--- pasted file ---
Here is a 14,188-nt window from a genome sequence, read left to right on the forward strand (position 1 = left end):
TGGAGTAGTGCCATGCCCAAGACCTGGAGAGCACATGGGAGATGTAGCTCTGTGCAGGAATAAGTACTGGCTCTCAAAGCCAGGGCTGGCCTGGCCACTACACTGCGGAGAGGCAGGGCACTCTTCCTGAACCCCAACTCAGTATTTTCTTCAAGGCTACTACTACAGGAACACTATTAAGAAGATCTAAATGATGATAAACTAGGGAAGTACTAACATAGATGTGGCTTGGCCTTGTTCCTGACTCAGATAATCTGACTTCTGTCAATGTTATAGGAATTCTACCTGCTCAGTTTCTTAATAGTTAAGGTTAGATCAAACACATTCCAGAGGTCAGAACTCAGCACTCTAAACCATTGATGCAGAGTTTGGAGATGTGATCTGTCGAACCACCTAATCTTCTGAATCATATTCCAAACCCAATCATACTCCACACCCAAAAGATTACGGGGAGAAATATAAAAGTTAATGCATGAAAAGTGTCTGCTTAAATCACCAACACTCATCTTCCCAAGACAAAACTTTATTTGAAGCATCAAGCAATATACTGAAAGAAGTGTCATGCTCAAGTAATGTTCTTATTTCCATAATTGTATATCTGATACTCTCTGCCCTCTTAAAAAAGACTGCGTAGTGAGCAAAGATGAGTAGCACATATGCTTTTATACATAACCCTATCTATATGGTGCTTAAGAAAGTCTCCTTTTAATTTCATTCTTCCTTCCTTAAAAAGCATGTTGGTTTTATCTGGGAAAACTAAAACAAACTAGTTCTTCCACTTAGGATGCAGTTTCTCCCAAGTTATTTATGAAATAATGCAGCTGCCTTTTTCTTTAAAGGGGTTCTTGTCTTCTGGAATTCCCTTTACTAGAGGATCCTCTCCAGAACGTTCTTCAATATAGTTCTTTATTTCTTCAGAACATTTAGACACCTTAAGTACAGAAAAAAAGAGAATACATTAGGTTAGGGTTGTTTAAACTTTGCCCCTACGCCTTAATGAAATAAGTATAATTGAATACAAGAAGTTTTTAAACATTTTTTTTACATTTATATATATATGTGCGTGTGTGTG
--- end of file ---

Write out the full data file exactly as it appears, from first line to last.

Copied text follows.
Here is a 14,188-nt window from a genome sequence, read left to right on the forward strand (position 1 = left end):
TGGAGTAGTGCCATGCCCAAGACCTGGAGAGCACATGGGAGATGTAGCTCTGTGCAGGAATAAGTACTGGCTCTCAAAGCCAGGGCTGGCCTGGCCACTACACTGCGGAGAGGCAGGGCACTCTTCCTGAACCCCAACTCAGTATTTTCTTCAAGGCTACTACTACAGGAACACTATTAAGAAGATCTAAATGATGATAAACTAGGGAAGTACTAACATAGATGTGGCTTGGCCTTGTTCCTGACTCAGATAATCTGACTTCTGTCAATGTTATAGGAATTCTACCTGCTCAGTTTCTTAATAGTTAAGGTTAGATCAAACACATTCCAGAGGTCAGAACTCAGCACTCTAAACCATTGATGCAGAGTTTGGAGATGTGATCTGTCGAACCACCTAATCTTCTGAATCATATTCCAAACCCAATCATACTCCACACCCAAAAGATTACGGGGAGAAATATAAAAGTTAATGCATGAAAAGTGTCTGCTTAAATCACCAACACTCATCTTCCCAAGACAAAACTTTATTTGAAGCATCAAGCAATATACTGAAAGAAGTGTCATGCTCAAGTAATGTTCTTATTTCCATAATTGTATATCTGATACTCTCTGCCCTCTTAAAAAAGACTGCGTAGTGAGCAAAGATGAGTAGCACATATGCTTTTATACATAACCCTATCTATATGGTGCTTAAGAAAGTCTCCTTTTAATTTCATTCTTCCTTCCTTAAAAAGCATGTTGGTTTTATCTGGGAAAACTAAAACAAACTAGTTCTTCCACTTAGGATGCAGTTTCTCCCAAGTTATTTATGAAATAATGCAGCTGCCTTTTTCTTTAAAGGGGTTCTTGTCTTCTGGAATTCCCTTTACTAGAGGATCCTCTCCAGAACGTTCTTCAATATAGTTCTTTATTTCTTCAGAACATTTAGACACCTTAAGTACAGAAAAAAAGAGAATACATTAGGTTAGGGTTGTTTAAACTTTGCCCCTACGCCTTAATGAAATAAGTATAATTGAATACAAGAAGTTTTTAAACATTTTTTTTACATTTATATATATATGTGCGTGTGTGTG